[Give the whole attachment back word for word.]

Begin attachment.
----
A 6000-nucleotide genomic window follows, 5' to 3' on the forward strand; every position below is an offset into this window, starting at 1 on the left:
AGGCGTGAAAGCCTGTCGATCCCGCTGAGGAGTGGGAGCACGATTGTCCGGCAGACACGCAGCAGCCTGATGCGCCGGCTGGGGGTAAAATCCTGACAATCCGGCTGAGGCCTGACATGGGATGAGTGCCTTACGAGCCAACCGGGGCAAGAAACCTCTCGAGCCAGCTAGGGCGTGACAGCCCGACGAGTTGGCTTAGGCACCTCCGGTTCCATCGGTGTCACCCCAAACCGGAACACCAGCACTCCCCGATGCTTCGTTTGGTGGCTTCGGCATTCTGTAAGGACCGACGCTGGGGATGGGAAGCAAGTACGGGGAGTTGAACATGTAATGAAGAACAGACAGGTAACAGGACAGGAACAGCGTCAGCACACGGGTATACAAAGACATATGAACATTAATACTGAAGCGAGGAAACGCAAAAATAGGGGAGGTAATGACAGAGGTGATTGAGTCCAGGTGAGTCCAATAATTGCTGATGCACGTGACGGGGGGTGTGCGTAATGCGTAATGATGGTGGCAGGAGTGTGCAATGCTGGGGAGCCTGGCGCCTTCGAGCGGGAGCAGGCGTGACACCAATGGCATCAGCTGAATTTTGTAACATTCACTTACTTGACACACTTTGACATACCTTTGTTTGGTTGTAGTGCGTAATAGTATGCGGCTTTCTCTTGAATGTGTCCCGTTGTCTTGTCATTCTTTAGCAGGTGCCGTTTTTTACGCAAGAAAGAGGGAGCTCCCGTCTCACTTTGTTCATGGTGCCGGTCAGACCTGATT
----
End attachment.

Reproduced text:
A 6000-nucleotide genomic window follows, 5' to 3' on the forward strand; every position below is an offset into this window, starting at 1 on the left:
AGGCGTGAAAGCCTGTCGATCCCGCTGAGGAGTGGGAGCACGATTGTCCGGCAGACACGCAGCAGCCTGATGCGCCGGCTGGGGGTAAAATCCTGACAATCCGGCTGAGGCCTGACATGGGATGAGTGCCTTACGAGCCAACCGGGGCAAGAAACCTCTCGAGCCAGCTAGGGCGTGACAGCCCGACGAGTTGGCTTAGGCACCTCCGGTTCCATCGGTGTCACCCCAAACCGGAACACCAGCACTCCCCGATGCTTCGTTTGGTGGCTTCGGCATTCTGTAAGGACCGACGCTGGGGATGGGAAGCAAGTACGGGGAGTTGAACATGTAATGAAGAACAGACAGGTAACAGGACAGGAACAGCGTCAGCACACGGGTATACAAAGACATATGAACATTAATACTGAAGCGAGGAAACGCAAAAATAGGGGAGGTAATGACAGAGGTGATTGAGTCCAGGTGAGTCCAATAATTGCTGATGCACGTGACGGGGGGTGTGCGTAATGCGTAATGATGGTGGCAGGAGTGTGCAATGCTGGGGAGCCTGGCGCCTTCGAGCGGGAGCAGGCGTGACACCAATGGCATCAGCTGAATTTTGTAACATTCACTTACTTGACACACTTTGACATACCTTTGTTTGGTTGTAGTGCGTAATAGTATGCGGCTTTCTCTTGAATGTGTCCCGTTGTCTTGTCATTCTTTAGCAGGTGCCGTTTTTTACGCAAGAAAGAGGGAGCTCCCGTCTCACTTTGTTCATGGTGCCGGTCAGACCTGATT